Chronic Cell Phone Use

People use their cell phones for multiple hours every single day. These numbers are higher than they have ever been before and will continue to rise.

People+use+their+cell+phones+for+multiple+hours+every+single+day.+These+numbers+are+higher+than+they+have+ever+been+before+and+will+continue+to+rise.

Chloe Oppelt

People use their cell phones for multiple hours every single day. These numbers are higher than they have ever been before and will continue to rise.

You get home from school after a long day, during which you promised yourself you are going to study for that test, finish that assignment, or even get some time outside. What is distracting you from becoming the best version of yourself?

Not to sound like a totally lame adult, but it’s probably your phone. Research shows that in the US, teens spend about nine hours on screens, not including school work. This takes about 37.5% of a 24 hour day, add this up to school, eating, and sleeping, you barely get any time to get stuff you need to get done or spend time with family and friends.

Spending time on your phone, Xbox, or laptop is not inherently bad, however, it can very easily become a problem. ‘Nomophobia’ is a word to describe a psychological condition where people have a fear of being detached from their devices.  This may seem extreme, but when was the last time you went somewhere without your phone?

Sophomore Marina Santos admits that she can be dependent when it comes to her phone.

“I take my phone everywhere I can, and when I forget it at home I usually go back and get it… I’m constantly checking it and talking to my friends and family on it.”

If we look into the bigger picture of this problem, we have to look at the chemical our brain craves- dopamine. Originally, the release of dopamine was and still is a survival tool. For example, dopamine releases when we eat, causing us to continually fuel our bodies for survival.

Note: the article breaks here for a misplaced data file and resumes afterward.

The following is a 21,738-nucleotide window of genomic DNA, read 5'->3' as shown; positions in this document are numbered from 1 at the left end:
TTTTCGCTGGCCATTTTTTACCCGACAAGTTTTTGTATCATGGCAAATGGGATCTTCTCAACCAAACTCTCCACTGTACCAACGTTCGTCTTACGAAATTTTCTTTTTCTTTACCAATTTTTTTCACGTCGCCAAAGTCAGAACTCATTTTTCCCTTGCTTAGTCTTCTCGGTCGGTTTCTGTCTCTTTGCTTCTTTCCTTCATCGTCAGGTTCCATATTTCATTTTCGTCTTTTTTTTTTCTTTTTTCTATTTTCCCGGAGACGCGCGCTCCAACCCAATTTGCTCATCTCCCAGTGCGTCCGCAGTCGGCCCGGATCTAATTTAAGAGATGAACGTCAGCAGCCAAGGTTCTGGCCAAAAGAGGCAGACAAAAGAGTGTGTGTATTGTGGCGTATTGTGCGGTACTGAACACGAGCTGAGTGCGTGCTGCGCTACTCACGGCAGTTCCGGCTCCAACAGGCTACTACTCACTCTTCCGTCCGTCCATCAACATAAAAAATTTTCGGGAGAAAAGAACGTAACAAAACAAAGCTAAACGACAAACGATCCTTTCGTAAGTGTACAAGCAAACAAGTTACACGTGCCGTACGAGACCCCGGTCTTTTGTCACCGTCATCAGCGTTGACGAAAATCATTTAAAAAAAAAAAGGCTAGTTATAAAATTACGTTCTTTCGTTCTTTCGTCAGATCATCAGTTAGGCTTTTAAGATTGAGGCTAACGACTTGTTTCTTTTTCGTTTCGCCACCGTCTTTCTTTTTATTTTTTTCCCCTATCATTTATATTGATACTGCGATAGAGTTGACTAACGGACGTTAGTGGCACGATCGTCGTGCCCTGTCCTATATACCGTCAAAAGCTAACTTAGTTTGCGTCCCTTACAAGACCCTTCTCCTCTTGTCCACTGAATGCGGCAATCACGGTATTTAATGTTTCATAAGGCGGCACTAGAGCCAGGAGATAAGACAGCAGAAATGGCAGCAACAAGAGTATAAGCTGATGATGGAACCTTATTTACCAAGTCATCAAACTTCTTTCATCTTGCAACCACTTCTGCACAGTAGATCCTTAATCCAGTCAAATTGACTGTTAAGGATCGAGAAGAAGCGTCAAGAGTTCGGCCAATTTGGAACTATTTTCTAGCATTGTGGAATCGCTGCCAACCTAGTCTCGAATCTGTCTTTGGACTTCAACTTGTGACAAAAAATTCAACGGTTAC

Apps are designed to program our brains. Our brain associates the ASMR videos, Instagram posts, and endless scrolling on TikTok as a source of dopamine, making cell phone use a habit.

According to the Liberty handbook, ‘All phones must be put away, and ringers silenced before entering the classroom. Phones in use or view during class time may be confiscated by staff.’ Many teachers at Liberty have different rules and policies when it comes to cell phone usage in classrooms. As a first-year teacher Mr. Capper, math, has a stricter phone policy than most teachers, as he recognizes the grip that cell phones have on some students.

“It’s become so convenient that we are connected all the time, that everyone just naturally assumes that any time of day, that they can and should use the technology that we have, and that is understandable, but that also disrupts the student’s school setting,” commented Capper.

It’s become so convenient that we are connected all the time, that everyone just naturally assumes that any time of day, that they can and should use the technology that we have, and that is understandable, but that also disrupts the student’s school setting.”

— David Capper

However, the answer shouldn’t be increasing the strictness of the cell phone policy. According to Capper, parents are sometimes the ones that contribute to this issue.

“Particularly, it’s frustrating when parents are spending time during the day texting their children when their children are supposed to be in class, and of course [they] expect them to respond… parents are not on board with the school’s cell phone policy and I think that’s where it needs to start.”

On the flip side, Mr. Borchert, English, doesn’t enforce this cell phone policy as much as Capper.

In regards to forcing this policy, Borchert states, “I’m not very strict with phones, I should be more strict, probably, I’ll have fewer problems with phones if I were more strict about it.”

However, Capper and Borchert both agree on one thing- cell phones addiction can be a recurring problem in the classroom.

“I certainly see signs of cell phone addiction [in the classroom]… but lots of adults I know have phone addictions too, so I don’t think it’s necessarily unique to students.” joked Borchert.

Overall, cell phone use consumes this generation. As technology gets more advanced, we will most likely become more and more addicted. In reality, everyone uses their phones on a daily basis and every once in a while, it’s beneficial to put it down and do something that doesn’t involve using your phone.